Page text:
Mad Detective or San taam (2007)
Mad Detective or San taam (2007) is an ingenious, if slightly tedious and ultimately flawed, police procedural out of Hong Kong, directed by Johnnie To and Ka-Fai Wai who shared the screenwriting credits with Kin-Yee Au. The point of the film is to strike a balance between three usually distinct subgenre elements. In conventional plots, when the police investigate a crime, the detective works diligently to solve the case, where necessary engaging in violence — hopefully only in self-defence. In this instance, however, our “hero”, Inspector Ho Ka On (Andy On) is a young and very inexperienced detective who’s somewhat out of his depth. Yes, he’s had an exemplary track record through the academy, but the real world is far more challenging than he ever imagined it could be. Caught up in a complicated case in which a detective has disappeared, but his gun has been used in a series of robberies, he decides to contact an older detective for help. This despite the fact this man was forced to retire on mental health grounds. So we meet Inspector Chan Kwai Bun (Lau Ching Wan) who cut off his ear as a leaving present when his then boss retired. It’s not unusual for fictional detectives to suffer varying degrees of mental disability. The device adds to the suspense element: will the detective solve the crime despite being as crazy as a loon. However, this detective’s mental health problems are complicated by what may be a type of supernatural ability. It’s at this point that the basis of the film gets somewhat confused.
We’re used to the idea of profilers who are able to put themselves in the shoes of the criminals and get insights into their characters and motivations. There are various ways in which this empathetic process are conducted. Some walk around the crime scenes, talk with surviving witnesses, and generally look at the ceiling until analytical inspiration strikes. This man Bun is far more active, physically replaying the crimes, where necessary using his finger as if it was a gun and threatening to shoot people. The camera shifts point of view so we see the detective re-enacting the crimes on the street, in a bank, a convenience store, and so on. But we also see the crimes as he sees them, and understand why he’s able to make the deductions. However, not only does he recreate crimes in his mind, he’s also accompanied by a woman he believes is his wife. They have a very strong relationship with her able to give him a better sense of balance about the world. Finally, he sees people not as unique individuals, but as the embodiment of sometimes multiple personalities. This is somewhat confusing because, for example, when he looks at the police officer, Ko Chi-wai (Ka Tung Lam), who was the partner of the missing detective, he sees seven separate personalities. Each one of these personalities is given a physical reality when we see Chi-wai from Bun’s point of view.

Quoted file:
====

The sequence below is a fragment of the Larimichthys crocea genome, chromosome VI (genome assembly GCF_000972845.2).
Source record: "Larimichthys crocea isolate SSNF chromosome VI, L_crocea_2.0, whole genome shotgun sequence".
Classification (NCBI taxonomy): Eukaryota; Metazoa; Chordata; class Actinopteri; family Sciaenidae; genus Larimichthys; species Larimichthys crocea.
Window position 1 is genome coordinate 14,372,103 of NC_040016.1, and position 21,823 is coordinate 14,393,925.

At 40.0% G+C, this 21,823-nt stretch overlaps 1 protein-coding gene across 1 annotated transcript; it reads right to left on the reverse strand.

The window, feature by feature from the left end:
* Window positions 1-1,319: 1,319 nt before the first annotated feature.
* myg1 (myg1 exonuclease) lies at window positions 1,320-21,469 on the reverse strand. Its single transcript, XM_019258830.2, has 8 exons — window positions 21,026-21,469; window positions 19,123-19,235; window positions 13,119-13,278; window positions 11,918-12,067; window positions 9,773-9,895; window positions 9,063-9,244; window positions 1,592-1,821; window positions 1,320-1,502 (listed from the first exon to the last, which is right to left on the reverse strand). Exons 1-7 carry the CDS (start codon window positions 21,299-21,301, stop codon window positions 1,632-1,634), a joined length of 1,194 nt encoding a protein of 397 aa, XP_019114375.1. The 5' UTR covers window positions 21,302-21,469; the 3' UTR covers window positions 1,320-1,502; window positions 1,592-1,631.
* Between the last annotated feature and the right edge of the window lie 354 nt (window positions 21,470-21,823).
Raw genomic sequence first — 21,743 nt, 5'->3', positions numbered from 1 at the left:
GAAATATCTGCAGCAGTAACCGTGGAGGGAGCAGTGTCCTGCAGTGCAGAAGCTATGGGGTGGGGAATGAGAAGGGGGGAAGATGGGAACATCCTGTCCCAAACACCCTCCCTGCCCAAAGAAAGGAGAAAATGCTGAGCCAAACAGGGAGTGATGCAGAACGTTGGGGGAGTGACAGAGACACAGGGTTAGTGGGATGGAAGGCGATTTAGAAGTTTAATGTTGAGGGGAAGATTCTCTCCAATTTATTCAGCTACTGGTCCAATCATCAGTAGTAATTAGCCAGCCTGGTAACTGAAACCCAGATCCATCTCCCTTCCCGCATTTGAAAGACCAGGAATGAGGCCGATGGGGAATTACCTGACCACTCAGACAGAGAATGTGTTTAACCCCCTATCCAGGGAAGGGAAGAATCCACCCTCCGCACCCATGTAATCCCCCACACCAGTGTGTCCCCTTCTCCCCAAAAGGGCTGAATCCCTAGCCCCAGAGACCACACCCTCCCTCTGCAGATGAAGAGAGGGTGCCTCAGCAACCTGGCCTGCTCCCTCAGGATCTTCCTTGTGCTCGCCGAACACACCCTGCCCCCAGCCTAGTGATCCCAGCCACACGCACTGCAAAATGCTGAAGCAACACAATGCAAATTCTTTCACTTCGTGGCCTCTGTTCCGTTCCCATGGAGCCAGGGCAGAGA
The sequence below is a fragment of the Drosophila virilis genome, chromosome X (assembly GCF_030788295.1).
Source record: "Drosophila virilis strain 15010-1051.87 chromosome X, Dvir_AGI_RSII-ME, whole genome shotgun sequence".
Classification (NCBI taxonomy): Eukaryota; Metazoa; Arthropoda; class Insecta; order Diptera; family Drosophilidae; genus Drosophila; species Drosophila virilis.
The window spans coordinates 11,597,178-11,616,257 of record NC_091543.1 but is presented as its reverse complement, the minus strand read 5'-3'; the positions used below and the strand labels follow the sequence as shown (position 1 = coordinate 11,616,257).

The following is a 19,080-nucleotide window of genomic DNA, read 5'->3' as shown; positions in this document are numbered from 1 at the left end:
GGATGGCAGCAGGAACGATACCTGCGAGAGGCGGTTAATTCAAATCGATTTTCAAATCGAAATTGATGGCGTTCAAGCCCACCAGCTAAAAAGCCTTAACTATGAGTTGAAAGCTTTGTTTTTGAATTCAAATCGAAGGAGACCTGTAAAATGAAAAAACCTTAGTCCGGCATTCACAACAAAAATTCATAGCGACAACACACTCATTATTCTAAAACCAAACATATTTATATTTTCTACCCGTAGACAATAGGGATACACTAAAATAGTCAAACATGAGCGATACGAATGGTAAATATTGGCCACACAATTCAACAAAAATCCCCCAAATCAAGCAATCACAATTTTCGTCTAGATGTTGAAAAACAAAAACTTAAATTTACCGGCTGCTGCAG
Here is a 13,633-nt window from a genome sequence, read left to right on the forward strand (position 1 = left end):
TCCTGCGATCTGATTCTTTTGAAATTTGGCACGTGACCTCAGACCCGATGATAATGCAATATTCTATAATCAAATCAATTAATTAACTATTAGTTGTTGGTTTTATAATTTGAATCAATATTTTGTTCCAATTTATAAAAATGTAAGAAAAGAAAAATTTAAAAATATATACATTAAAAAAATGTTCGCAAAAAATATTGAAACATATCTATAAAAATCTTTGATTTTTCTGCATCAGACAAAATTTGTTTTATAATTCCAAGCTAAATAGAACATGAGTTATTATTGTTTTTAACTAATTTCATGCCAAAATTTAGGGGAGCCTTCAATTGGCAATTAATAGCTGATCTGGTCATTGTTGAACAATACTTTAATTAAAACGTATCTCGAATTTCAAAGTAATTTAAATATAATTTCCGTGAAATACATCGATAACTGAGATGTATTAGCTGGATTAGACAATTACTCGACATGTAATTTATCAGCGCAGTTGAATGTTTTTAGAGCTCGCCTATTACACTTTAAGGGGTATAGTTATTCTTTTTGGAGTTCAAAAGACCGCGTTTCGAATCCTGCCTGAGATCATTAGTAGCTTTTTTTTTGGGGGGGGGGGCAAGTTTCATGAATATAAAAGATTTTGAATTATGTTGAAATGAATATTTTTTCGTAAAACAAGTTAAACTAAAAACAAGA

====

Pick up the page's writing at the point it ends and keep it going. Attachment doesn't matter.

In a scene near the end, we have a rerun of the shootout in a room of mirrors. This is a terrible cliché but, in this instance, it’s more interesting because, as the mirror fragments fall to the ground, we get to see different characters reflected in the shards. It represents a compelling way of capturing the notion that a person’s mind can be fractured into separate personalities. However the directors couldn’t make up their minds how to use the different elements. The result is a confusing lack of consistency which prevents the film from achieving any degree of coherence. There should be a rigorous separation of points of view so that we only see the alternate personalities when Bun is actively involved in each scene. That way we can understand how and why he relates to the young detective as if the latter is literally a young boy and why the fictitious woman has replaced his real-world wife. But we see different personalities offering help and advice when he’s not in shot. These “characters” appear in the cast list. Hence, for example, Suet Lam and Jay Lau play two of the personalities “existing” within Chi-wai’s mind, and we see them interacting and talking to Chi-wai. This breaks the convention and spoils the logic of the film. Are we to assume Chi-wai and other characters have comparable multiple personality disorders when we see the world from their point of view? The directors can’t have it both ways. Either everyone is crazy and has multiple personalities, or the ingenuity of the plot device with Bun able to detect multiple personalities is lost.
This is a shame because the disappearance of the police officer and the continuing use of his gun are the basis of an interesting puzzle to solve. With more discipline to show the mind of a mentally disordered retired detective at work, Mad Detective or San taam could have been a very good film. Sadly, it just ends up being a bit silly.